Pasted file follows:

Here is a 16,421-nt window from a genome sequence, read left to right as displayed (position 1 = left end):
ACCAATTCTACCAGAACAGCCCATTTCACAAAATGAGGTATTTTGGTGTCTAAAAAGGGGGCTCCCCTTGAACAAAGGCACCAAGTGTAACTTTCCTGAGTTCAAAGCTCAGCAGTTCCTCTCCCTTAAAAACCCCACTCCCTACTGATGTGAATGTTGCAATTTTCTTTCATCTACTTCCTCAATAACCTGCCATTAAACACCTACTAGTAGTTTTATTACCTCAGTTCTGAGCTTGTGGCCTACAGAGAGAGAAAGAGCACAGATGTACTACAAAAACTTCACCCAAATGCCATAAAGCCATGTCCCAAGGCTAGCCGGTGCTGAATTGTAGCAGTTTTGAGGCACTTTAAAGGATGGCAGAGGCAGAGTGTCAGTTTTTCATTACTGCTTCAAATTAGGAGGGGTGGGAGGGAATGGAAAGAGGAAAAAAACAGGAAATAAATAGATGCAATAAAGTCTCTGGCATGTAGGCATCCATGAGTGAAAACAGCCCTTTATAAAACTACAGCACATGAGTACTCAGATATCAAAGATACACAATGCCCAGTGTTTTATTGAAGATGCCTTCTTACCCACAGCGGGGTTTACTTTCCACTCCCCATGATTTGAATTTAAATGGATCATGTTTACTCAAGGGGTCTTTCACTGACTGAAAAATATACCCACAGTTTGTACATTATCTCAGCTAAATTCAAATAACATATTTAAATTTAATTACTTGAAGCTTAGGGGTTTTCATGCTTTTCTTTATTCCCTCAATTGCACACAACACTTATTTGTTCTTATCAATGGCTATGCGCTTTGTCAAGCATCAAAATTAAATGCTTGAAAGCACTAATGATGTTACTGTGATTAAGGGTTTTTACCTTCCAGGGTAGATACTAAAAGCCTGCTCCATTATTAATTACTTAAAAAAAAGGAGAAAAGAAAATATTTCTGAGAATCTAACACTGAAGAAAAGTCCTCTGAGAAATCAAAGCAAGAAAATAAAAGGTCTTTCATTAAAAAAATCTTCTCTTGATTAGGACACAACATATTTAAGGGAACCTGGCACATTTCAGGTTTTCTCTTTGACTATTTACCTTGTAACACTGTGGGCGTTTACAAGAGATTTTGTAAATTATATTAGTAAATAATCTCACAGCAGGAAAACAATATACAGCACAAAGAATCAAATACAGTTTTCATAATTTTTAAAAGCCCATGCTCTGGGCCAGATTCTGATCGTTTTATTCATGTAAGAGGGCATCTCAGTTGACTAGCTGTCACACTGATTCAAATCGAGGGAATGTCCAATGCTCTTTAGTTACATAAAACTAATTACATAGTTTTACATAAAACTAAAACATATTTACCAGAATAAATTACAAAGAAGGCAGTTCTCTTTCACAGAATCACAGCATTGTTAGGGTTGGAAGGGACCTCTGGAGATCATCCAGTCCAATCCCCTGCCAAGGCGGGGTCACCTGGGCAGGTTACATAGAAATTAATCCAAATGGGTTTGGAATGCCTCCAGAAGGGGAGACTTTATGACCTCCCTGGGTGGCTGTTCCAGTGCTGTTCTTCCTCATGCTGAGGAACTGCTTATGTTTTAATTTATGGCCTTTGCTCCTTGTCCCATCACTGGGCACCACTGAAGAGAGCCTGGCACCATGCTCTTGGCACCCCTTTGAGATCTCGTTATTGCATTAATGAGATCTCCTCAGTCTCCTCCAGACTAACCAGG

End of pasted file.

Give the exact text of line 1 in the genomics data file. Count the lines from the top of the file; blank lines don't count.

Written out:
Here is a 16,421-nt window from a genome sequence, read left to right as displayed (position 1 = left end):